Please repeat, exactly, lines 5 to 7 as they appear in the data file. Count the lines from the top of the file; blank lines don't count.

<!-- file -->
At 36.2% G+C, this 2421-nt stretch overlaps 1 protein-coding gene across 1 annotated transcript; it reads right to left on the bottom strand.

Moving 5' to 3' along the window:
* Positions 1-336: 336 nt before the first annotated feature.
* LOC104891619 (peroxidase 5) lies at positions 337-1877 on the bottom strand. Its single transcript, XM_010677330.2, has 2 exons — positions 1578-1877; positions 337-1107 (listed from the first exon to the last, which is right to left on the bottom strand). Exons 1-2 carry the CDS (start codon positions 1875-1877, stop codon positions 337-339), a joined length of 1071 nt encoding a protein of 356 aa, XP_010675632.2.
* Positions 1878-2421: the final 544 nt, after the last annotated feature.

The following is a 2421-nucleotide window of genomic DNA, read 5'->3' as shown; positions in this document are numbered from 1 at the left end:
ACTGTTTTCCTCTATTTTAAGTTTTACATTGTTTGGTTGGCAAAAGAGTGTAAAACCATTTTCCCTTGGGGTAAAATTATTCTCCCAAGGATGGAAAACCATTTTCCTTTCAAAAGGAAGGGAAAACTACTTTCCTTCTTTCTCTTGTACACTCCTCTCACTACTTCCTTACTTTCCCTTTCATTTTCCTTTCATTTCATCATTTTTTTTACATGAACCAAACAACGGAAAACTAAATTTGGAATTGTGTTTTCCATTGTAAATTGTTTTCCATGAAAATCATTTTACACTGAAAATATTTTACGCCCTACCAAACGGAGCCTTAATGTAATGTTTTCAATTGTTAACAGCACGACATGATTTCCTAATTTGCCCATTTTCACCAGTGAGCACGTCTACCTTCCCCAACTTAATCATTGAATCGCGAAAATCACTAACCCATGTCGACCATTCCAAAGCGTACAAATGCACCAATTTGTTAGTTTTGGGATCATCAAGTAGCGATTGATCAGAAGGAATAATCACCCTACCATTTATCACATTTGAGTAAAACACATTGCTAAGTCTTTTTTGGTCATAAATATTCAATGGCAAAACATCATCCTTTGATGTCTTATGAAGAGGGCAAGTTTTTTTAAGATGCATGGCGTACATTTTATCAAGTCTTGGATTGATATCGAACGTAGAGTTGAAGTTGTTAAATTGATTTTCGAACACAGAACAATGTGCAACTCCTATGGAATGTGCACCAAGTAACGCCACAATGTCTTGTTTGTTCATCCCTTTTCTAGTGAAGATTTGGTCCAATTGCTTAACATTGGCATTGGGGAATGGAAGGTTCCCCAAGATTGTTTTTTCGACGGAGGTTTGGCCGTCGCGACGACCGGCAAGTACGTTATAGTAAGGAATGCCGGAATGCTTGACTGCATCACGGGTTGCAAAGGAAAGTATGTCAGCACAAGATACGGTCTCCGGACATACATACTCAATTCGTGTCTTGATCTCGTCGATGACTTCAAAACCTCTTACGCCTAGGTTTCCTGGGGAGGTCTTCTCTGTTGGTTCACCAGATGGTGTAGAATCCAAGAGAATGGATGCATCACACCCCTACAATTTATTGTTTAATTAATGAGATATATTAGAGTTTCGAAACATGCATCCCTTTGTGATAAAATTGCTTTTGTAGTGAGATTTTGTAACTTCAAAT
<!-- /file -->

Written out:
* Positions 1878-2421: the final 544 nt, after the last annotated feature.

The following is a 2421-nucleotide window of genomic DNA, read 5'->3' as shown; positions in this document are numbered from 1 at the left end:
ACTGTTTTCCTCTATTTTAAGTTTTACATTGTTTGGTTGGCAAAAGAGTGTAAAACCATTTTCCCTTGGGGTAAAATTATTCTCCCAAGGATGGAAAACCATTTTCCTTTCAAAAGGAAGGGAAAACTACTTTCCTTCTTTCTCTTGTACACTCCTCTCACTACTTCCTTACTTTCCCTTTCATTTTCCTTTCATTTCATCATTTTTTTTACATGAACCAAACAACGGAAAACTAAATTTGGAATTGTGTTTTCCATTGTAAATTGTTTTCCATGAAAATCATTTTACACTGAAAATATTTTACGCCCTACCAAACGGAGCCTTAATGTAATGTTTTCAATTGTTAACAGCACGACATGATTTCCTAATTTGCCCATTTTCACCAGTGAGCACGTCTACCTTCCCCAACTTAATCATTGAATCGCGAAAATCACTAACCCATGTCGACCATTCCAAAGCGTACAAATGCACCAATTTGTTAGTTTTGGGATCATCAAGTAGCGATTGATCAGAAGGAATAATCACCCTACCATTTATCACATTTGAGTAAAACACATTGCTAAGTCTTTTTTGGTCATAAATATTCAATGGCAAAACATCATCCTTTGATGTCTTATGAAGAGGGCAAGTTTTTTTAAGATGCATGGCGTACATTTTATCAAGTCTTGGATTGATATCGAACGTAGAGTTGAAGTTGTTAAATTGATTTTCGAACACAGAACAATGTGCAACTCCTATGGAATGTGCACCAAGTAACGCCACAATGTCTTGTTTGTTCATCCCTTTTCTAGTGAAGATTTGGTCCAATTGCTTAACATTGGCATTGGGGAATGGAAGGTTCCCCAAGATTGTTTTTTCGACGGAGGTTTGGCCGTCGCGACGACCGGCAAGTACGTTATAGTAAGGAATGCCGGAATGCTTGACTGCATCACGGGTTGCAAAGGAAAGTATGTCAGCACAAGATACGGTCTCCGGACATACATACTCAATTCGTGTCTTGATCTCGTCGATGACTTCAAAACCTCTTACGCCTAGGTTTCCTGGGGAGGTCTTCTCTGTTGGTTCACCAGATGGTGTAGAATCCAAGAGAATGGATGCATCACACCCCTACAATTTATTGTTTAATTAATGAGATATATTAGAGTTTCGAAACATGCATCCCTTTGTGATAAAATTGCTTTTGTAGTGAGATTTTGTAACTTCAAAT